Study Material | Test Series
Drishti IAS
call1800-121-6260 / 011-47532596
Drishti The Vision Foundation
(A unit of VDK Eduventures Pvt. Ltd.)
Mission Rosetta: First to Land on a Comet
Nov 15, 2014

On 12 November, ESA's (European Space Agency) Rosetta mission soft-landed its Philae probe on comet 67P/Churyumov-Gerasimenko, the first time in history that such an extraordinary feat has been achieved. During the next phase of the mission, Rosetta will accompany the comet through perihelion (August 2015) until the nominal end of the mission. On its 10 year journey towards comet 67P/Churyumov-Gerasimenko, the spacecraft has passed by two asteroids: 2867 Steins (in 2008) and 21 Lutetia (in 2010). The spacecraft entered deep-space hibernation mode in June 2011, and 'woke up' on 20 January 2014.

The safe, but precarious, touchdown of the lander gives scientists a unique chance to ride onboard a comet and study from the surface what happens as its activity ramps up as it gets closer to the sun. The first images beamed back from the lander’s descent revealed a dramatic landscape of pits and precipices, craters and boulders. However, there have been gaps in its radio link with the orbiting Rosetta mothership.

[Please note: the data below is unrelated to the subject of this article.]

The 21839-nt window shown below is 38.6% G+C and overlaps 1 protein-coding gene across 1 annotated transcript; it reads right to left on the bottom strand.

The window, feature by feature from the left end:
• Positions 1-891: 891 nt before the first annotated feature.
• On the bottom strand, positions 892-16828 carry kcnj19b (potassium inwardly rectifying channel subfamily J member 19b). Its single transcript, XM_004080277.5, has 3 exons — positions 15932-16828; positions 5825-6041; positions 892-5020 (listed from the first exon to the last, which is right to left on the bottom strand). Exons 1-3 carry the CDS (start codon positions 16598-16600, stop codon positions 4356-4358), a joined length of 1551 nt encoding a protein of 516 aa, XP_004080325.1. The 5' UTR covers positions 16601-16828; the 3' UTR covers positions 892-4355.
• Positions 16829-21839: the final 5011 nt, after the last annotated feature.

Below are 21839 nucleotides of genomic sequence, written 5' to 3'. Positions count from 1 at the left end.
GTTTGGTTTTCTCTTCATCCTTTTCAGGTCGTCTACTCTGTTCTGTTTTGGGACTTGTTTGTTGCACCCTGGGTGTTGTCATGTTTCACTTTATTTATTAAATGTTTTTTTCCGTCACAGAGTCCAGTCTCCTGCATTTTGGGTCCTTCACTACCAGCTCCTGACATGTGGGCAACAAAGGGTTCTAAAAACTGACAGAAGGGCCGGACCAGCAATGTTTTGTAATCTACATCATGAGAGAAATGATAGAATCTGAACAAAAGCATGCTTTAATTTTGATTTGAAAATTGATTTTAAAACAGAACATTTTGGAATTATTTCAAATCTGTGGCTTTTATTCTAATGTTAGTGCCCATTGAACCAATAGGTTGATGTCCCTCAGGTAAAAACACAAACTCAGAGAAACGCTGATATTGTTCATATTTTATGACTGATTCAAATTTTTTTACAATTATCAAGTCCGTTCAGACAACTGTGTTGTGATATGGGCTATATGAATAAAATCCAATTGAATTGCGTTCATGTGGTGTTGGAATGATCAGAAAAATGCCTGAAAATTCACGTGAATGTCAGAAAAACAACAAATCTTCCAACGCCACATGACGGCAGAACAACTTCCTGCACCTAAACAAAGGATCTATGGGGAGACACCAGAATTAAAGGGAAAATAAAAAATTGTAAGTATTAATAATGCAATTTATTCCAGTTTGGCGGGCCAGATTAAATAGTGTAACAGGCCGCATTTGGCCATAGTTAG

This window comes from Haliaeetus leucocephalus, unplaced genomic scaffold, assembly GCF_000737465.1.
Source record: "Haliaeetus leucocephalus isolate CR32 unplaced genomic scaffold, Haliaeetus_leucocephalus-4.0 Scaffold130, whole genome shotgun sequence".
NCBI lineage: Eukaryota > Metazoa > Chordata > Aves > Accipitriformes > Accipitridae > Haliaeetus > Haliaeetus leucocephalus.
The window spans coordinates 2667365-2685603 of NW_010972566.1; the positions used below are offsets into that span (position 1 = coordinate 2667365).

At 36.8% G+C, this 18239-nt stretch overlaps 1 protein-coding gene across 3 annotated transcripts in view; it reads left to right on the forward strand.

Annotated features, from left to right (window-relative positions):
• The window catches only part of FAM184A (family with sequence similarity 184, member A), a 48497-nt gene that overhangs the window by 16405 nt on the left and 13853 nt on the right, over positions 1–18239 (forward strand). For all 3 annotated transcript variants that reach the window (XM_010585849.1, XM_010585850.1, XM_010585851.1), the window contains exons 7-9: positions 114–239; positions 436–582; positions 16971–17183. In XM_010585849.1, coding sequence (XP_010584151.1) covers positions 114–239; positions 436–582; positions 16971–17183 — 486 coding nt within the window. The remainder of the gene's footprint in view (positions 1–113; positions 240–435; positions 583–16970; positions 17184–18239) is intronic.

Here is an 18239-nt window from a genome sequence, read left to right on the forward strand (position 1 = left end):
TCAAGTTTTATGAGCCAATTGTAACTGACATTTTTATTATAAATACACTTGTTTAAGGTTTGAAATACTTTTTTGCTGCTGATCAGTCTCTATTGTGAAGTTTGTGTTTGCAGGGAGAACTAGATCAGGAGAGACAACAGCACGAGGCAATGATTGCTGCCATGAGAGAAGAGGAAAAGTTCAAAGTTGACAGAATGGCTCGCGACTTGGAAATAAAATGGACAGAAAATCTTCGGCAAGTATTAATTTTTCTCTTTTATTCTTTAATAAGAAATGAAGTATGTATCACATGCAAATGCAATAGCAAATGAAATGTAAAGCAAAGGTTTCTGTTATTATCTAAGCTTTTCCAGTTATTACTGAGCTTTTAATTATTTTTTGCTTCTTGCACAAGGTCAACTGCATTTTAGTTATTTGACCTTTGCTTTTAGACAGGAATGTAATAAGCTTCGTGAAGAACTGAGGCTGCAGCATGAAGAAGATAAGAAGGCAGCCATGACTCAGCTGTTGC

The £1bn ($1.58bn) Rosetta mission aims to unlock the mysteries of comets, made from ancient material that predates the birth of the solar system. In the data Rosetta and Philae collect, researchers hope to learn more of how the solar system formed and how comets carried water and complex organics to the planets, preparing the stage for life on Earth.

Space agencies have sent probes to comets before, but not like this. In 1986, NASA’s Ice mission flew through the tail of Halley’s comet. In 2005, the agency’s Deep Impact spacecraft fired a massive copper block at comet Temple 1. But none before now has landed.

The feat marks a profound success for the European Space Agency (ESA), which launched the Rosetta spacecraft more than 10 years ago from its Kourou spaceport in French Guiana. Since blasting off in March 2004, Rosetta and its lander Philae have travelled more than 6bn kilometres to catch up with the comet, which orbits the sun at speeds up to 135,000km/h.

Helpline Number : 87501 87501
To Subscribe Newsletter and Get Updates.